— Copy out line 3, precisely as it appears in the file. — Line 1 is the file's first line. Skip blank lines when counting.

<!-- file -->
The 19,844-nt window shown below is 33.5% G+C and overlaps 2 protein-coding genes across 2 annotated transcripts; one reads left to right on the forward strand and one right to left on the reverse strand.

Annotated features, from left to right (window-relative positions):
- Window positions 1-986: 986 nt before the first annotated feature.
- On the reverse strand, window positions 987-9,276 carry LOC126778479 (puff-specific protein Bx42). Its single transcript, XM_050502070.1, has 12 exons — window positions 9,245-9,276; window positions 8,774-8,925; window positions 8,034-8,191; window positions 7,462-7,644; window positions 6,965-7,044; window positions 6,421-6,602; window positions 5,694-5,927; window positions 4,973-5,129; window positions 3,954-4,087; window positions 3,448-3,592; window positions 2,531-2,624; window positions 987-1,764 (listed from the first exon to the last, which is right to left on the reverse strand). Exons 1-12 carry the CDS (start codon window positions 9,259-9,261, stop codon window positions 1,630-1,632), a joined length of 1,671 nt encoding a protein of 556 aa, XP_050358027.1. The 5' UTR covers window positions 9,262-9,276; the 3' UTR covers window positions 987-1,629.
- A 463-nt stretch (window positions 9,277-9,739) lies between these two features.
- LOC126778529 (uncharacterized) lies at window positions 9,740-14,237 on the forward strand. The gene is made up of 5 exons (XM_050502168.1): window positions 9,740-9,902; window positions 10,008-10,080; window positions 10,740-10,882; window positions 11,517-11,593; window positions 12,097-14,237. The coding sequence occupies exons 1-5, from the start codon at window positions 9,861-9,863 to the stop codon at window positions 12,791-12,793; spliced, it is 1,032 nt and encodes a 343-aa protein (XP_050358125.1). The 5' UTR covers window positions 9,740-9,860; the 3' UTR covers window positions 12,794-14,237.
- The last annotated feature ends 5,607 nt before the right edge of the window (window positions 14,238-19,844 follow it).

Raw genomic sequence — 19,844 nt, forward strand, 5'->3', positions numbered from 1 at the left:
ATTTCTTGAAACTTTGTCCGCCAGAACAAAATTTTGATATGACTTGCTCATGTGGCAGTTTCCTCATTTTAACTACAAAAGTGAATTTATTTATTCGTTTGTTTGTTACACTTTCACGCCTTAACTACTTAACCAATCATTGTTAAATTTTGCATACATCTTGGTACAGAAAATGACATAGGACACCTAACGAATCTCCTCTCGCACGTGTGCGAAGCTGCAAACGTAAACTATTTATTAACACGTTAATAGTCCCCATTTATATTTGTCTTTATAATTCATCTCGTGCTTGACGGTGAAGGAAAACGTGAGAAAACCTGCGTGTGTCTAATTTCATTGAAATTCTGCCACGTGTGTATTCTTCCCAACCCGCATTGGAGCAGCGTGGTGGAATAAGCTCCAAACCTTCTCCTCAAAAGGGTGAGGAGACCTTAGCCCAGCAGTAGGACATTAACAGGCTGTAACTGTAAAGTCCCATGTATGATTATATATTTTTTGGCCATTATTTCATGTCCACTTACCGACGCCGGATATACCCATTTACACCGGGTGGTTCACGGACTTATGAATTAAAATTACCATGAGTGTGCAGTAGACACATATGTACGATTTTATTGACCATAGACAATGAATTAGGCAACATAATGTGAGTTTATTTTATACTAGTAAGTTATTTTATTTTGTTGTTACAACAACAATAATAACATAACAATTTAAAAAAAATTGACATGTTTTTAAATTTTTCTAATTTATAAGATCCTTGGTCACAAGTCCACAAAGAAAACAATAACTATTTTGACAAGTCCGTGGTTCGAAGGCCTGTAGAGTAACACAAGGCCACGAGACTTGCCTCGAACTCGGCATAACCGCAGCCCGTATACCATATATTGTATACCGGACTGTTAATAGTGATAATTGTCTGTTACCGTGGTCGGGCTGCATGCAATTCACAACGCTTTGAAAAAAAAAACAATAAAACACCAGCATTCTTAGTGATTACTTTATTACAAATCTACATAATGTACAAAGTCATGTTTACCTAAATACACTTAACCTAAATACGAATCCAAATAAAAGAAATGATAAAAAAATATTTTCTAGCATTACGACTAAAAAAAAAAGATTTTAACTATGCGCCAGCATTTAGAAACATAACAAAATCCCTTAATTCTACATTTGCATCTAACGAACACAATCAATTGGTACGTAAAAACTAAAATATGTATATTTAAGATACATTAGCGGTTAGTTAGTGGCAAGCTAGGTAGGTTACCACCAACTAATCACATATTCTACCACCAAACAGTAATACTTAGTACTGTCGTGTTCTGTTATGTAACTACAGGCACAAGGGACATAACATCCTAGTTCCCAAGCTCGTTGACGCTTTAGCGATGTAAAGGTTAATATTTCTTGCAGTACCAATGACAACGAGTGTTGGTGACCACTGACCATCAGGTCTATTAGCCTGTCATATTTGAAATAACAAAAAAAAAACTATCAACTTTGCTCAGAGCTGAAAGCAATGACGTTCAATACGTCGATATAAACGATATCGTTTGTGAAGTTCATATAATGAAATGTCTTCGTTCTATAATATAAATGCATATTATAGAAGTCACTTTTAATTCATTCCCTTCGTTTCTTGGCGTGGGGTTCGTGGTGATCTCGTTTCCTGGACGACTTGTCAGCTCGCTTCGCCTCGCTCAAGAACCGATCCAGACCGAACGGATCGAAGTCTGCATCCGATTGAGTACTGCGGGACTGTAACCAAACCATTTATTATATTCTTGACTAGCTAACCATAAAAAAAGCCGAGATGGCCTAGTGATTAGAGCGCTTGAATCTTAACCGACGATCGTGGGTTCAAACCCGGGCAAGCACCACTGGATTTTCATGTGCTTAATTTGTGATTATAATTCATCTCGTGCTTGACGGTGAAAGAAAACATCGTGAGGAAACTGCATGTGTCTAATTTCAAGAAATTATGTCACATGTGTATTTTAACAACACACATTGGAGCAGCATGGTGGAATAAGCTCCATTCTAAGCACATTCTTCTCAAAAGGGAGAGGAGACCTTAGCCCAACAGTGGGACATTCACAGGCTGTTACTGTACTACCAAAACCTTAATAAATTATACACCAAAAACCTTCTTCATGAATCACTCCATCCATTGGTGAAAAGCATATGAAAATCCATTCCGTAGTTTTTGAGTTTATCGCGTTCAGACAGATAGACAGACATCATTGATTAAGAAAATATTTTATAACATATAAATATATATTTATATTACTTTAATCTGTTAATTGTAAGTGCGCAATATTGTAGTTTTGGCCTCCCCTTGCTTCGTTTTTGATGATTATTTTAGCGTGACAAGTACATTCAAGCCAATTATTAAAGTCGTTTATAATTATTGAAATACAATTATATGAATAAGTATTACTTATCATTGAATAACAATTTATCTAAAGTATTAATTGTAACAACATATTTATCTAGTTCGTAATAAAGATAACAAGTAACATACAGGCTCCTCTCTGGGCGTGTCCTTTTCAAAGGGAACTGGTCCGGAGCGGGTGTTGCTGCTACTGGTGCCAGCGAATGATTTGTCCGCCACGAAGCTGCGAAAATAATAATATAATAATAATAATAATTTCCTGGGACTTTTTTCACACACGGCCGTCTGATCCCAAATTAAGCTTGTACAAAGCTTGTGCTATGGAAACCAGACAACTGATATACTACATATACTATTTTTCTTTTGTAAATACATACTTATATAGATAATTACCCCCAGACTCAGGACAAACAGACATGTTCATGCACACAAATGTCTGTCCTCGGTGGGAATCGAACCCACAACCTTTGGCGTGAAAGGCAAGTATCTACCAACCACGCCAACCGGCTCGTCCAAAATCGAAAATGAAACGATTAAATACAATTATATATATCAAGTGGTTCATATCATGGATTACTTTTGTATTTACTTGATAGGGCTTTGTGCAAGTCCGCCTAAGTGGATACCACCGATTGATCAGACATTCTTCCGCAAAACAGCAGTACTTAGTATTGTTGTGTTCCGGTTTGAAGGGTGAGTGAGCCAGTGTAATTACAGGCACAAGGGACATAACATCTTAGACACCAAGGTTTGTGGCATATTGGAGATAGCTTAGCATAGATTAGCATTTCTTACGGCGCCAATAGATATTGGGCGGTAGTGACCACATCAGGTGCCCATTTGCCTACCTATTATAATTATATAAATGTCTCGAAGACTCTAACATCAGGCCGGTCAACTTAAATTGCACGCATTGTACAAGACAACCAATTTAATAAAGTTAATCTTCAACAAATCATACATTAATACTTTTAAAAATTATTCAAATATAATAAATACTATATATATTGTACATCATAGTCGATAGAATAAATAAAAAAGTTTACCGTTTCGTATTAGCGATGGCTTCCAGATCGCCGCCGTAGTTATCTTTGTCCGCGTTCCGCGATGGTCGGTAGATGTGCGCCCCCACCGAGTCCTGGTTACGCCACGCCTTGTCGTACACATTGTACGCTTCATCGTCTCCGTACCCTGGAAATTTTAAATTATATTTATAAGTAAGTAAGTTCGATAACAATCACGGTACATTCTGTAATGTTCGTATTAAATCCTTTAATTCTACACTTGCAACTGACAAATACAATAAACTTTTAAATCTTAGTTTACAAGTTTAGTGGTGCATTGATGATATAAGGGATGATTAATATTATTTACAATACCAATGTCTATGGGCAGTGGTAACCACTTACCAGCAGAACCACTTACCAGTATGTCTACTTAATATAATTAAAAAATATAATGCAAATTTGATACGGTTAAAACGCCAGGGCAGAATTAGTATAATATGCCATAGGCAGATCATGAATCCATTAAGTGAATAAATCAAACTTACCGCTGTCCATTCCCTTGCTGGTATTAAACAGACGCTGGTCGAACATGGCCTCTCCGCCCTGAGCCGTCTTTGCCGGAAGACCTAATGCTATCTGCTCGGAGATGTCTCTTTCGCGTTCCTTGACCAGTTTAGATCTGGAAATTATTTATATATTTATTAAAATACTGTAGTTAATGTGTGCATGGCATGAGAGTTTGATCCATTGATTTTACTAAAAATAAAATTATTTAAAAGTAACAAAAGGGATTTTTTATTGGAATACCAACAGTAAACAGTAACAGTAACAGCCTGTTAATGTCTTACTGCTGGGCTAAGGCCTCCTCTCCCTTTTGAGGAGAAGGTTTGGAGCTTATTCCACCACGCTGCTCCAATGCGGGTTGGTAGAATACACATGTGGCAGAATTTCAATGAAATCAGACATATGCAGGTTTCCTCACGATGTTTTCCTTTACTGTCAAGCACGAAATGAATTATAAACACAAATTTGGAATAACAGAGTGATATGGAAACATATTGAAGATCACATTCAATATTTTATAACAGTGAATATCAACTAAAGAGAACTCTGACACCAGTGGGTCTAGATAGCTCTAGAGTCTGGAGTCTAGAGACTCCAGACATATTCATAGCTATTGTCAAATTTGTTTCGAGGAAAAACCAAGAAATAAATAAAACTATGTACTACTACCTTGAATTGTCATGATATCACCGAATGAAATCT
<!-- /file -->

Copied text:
- Window positions 1-986: 986 nt before the first annotated feature.